Questioning Certiorari: Some Reflections Seventy-Five Years After the Judges' Bill
Edward A. Hartnett
Seton Hall University School of Law
Columbia Law Review, November 2000
We tend to take for granted that the United States Supreme Court has the discretionary power, through its use of the writ of certiorari, to select the cases it wishes to decide. The Court, however, has not always possessed this discretion. Professor Hartnett traces the history of certiorari in the Court, paying particular attention to the unprecedented efforts of Chief Justice William Howard Taft to promote the landmark Judges' Bill of 1925, and the uncritical deference to the Court shown by Congress in enacting it. After describing ways in which the Court asserted even broader discretion than Congress provided, Professor Hartnett questions whether certiorari is consistent with the traditional conceptions of judicial review, the nature of judicial power, and the rule of law. While questioning certiorari, he emphasizes its importance not only in encouraging Supreme Court Justices to think of themselves as final arbiters of controversial questions, but also in shaping substantive constitutional law.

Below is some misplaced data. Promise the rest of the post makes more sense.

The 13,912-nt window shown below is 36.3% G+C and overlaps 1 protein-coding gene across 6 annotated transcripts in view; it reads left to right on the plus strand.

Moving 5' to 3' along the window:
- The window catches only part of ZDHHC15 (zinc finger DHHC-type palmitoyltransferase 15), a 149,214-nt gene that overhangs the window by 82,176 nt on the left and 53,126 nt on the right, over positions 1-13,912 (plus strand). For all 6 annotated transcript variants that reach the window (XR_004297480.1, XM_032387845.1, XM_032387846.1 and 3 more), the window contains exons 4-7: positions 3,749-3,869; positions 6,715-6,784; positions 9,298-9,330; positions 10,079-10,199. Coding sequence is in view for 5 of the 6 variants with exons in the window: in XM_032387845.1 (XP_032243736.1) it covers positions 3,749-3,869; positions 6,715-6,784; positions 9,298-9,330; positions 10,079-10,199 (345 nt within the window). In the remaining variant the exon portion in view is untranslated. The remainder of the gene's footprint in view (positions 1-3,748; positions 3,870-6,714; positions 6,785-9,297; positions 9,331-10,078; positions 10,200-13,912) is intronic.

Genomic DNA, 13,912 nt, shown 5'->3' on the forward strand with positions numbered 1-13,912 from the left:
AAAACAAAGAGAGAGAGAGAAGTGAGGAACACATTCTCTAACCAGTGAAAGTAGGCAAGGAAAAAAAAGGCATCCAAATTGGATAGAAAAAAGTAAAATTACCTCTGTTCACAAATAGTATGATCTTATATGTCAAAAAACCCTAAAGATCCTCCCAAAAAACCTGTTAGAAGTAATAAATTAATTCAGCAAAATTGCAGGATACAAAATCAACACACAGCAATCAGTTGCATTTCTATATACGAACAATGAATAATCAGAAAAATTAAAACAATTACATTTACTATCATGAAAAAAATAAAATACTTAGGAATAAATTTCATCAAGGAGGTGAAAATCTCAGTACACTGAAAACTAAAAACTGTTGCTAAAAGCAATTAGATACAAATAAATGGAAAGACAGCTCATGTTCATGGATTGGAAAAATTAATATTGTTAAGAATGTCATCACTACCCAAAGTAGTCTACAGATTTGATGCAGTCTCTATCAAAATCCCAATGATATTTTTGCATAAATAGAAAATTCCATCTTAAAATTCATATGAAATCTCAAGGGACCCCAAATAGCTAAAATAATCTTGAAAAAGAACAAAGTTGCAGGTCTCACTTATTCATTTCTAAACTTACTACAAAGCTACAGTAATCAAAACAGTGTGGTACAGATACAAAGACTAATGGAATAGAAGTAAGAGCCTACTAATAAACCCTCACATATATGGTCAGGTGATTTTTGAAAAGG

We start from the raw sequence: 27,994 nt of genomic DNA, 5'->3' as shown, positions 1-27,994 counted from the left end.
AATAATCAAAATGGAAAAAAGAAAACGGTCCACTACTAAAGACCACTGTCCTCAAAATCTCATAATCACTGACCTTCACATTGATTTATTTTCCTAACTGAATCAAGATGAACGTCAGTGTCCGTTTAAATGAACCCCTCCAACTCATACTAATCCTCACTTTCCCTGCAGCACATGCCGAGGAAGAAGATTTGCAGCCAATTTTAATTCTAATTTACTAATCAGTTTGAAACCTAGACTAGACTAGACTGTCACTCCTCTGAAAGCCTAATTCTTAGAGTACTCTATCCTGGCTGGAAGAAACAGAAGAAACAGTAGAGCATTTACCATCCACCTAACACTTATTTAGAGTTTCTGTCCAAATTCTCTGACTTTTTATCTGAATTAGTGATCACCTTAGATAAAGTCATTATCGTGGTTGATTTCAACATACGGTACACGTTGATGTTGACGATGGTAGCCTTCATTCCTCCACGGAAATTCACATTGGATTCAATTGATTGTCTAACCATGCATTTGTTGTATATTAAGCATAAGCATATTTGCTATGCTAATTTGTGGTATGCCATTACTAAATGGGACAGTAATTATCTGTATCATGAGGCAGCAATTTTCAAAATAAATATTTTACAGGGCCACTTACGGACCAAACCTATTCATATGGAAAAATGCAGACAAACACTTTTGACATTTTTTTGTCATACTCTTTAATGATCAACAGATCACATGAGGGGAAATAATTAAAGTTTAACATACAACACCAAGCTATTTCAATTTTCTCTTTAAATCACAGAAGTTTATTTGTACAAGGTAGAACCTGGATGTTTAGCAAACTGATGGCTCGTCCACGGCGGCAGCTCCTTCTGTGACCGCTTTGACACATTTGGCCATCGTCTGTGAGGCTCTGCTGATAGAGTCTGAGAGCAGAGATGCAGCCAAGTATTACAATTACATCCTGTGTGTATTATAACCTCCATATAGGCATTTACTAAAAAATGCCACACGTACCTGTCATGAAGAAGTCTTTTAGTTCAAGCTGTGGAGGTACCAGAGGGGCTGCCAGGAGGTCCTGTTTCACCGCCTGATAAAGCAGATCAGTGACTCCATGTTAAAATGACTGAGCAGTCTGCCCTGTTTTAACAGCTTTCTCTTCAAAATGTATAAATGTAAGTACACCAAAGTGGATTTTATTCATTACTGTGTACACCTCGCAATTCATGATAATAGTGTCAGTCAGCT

Accepted Paper Series
Date posted: December 28, 2000
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